March 25, 2007
Multitasking has it's limits
Several research papers, both recently published and not yet published, provide evidence of the limits of multitasking, reports The New York Times.
"The findings, according to neuroscientists, psychologists and management professors, suggest that many people would be wise to curb their multitasking behavior when working in an office, studying or driving a car.
“Multitasking is going to slow you down, increasing the chances of mistakes,” said David E. Mayer, a cognitive scientist and director of the Brain, Cognition and Action Laboratory at the University of Michigan. “Disruptions and interruptions are a bad deal from the standpoint of our ability to process information.”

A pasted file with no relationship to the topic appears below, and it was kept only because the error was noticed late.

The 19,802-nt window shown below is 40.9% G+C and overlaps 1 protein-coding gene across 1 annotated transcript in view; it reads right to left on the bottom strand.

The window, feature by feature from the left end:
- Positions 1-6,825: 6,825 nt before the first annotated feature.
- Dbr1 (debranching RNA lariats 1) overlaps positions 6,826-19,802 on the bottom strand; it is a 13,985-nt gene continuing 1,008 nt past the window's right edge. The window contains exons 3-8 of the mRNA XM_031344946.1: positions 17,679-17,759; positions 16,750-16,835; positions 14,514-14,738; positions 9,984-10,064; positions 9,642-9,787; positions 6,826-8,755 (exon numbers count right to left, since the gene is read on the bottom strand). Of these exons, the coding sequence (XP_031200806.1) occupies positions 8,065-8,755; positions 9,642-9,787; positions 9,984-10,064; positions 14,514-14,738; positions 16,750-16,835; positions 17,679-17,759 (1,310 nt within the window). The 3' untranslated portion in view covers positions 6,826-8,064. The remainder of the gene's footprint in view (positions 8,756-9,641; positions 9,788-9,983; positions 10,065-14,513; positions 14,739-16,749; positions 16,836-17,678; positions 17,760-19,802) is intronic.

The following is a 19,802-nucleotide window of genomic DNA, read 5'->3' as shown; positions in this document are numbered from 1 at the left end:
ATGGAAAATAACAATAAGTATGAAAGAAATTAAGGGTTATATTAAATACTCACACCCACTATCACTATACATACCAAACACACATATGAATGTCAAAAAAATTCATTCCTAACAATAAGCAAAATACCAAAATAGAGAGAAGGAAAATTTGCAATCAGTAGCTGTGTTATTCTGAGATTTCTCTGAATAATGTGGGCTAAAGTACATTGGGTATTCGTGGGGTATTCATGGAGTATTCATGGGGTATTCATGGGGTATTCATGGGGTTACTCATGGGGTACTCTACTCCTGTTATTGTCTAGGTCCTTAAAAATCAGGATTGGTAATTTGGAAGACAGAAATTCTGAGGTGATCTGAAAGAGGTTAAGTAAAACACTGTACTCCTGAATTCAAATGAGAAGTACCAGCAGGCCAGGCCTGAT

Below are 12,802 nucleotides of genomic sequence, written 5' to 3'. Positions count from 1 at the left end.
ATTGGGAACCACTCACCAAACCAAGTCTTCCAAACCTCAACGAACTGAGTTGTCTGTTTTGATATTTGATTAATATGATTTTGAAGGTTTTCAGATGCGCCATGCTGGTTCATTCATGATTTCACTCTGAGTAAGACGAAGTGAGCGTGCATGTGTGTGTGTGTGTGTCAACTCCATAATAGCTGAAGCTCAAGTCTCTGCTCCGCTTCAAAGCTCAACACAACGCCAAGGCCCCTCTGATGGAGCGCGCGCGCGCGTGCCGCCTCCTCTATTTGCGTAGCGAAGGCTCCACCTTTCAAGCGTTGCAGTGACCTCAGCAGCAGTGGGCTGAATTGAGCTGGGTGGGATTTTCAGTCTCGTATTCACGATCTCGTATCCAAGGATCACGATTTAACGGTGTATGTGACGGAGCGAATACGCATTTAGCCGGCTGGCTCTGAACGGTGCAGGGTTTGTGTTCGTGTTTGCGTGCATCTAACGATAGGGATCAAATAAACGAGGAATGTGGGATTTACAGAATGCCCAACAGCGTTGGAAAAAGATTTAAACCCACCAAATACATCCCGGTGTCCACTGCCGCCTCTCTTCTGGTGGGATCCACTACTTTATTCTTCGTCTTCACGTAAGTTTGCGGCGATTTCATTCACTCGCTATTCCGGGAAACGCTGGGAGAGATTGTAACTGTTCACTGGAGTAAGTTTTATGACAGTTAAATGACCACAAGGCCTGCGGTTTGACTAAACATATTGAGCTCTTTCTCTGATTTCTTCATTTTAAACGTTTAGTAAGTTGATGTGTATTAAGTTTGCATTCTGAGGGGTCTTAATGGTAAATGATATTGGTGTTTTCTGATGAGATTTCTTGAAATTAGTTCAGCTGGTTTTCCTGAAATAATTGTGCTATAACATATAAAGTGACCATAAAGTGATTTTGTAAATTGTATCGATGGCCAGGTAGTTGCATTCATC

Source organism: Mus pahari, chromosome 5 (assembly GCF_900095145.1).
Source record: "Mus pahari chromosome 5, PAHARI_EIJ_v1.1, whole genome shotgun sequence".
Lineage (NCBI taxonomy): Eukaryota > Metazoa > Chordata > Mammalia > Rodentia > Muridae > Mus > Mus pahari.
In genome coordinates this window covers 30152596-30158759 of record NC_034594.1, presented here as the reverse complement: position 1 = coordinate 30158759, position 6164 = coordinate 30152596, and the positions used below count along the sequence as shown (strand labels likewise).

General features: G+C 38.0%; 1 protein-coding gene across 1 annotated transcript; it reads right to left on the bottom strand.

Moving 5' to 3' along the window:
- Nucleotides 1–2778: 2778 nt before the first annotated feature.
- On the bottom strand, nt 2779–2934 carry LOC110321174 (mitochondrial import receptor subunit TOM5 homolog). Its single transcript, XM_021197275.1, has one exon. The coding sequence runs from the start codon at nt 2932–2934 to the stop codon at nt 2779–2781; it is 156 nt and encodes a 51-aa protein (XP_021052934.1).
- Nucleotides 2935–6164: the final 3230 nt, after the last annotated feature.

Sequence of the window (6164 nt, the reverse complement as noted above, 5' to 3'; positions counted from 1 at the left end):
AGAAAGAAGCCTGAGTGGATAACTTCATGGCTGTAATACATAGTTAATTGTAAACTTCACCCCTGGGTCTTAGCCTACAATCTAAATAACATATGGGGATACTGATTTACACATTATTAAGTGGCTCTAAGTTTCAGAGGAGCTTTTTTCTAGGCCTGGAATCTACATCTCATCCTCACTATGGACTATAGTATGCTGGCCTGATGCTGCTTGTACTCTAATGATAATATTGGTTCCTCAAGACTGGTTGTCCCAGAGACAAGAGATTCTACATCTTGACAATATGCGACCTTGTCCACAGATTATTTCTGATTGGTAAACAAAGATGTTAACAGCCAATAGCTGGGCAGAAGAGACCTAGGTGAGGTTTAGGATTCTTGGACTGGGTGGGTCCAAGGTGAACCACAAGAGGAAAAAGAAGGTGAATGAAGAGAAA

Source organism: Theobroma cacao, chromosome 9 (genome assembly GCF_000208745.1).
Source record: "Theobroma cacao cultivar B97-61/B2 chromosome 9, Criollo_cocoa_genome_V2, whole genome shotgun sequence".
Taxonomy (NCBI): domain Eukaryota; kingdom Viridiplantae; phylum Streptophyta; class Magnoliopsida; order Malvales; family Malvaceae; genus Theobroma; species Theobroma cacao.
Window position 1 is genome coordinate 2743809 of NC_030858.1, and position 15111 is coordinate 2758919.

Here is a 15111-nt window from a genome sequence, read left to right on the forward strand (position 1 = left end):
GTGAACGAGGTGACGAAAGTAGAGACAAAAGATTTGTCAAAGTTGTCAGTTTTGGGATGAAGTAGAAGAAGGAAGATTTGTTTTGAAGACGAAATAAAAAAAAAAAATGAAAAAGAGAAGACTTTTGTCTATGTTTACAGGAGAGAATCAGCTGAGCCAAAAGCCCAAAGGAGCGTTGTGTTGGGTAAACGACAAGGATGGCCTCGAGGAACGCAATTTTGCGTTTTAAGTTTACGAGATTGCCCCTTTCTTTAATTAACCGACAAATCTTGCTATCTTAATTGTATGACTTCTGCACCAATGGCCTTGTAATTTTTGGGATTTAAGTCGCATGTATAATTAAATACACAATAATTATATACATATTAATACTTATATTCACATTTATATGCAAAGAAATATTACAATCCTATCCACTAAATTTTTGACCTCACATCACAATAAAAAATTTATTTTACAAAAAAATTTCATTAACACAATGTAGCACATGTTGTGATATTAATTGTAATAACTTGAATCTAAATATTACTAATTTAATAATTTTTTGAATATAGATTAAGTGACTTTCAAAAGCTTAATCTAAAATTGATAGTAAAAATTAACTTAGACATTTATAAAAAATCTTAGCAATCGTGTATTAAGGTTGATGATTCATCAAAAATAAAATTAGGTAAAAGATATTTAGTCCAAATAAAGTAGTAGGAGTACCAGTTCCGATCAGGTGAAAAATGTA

... The paper also found that “beyond an optimum, more multitasking is associated with declining project completion rates and revenue generation.”
The productivity lost by overtaxed multitaskers cannot be measured precisely, but it is probably a lot. Jonathan B. Spira, chief analyst at Basex, a business-research firm, estimates the cost of interruptions to the American economy at nearly $650 billion a year.
That total is an update of research published 18 months ago, based on surveys and interviews with professionals and office workers, which concluded that 28 percent of their time was spent on what they deemed interruptions and recovery time before they returned to their main tasks."
On bicycle, on foot and often behind the wheel, users of digital devices present potentially dangerous scenes every day in Manhattan. More photos
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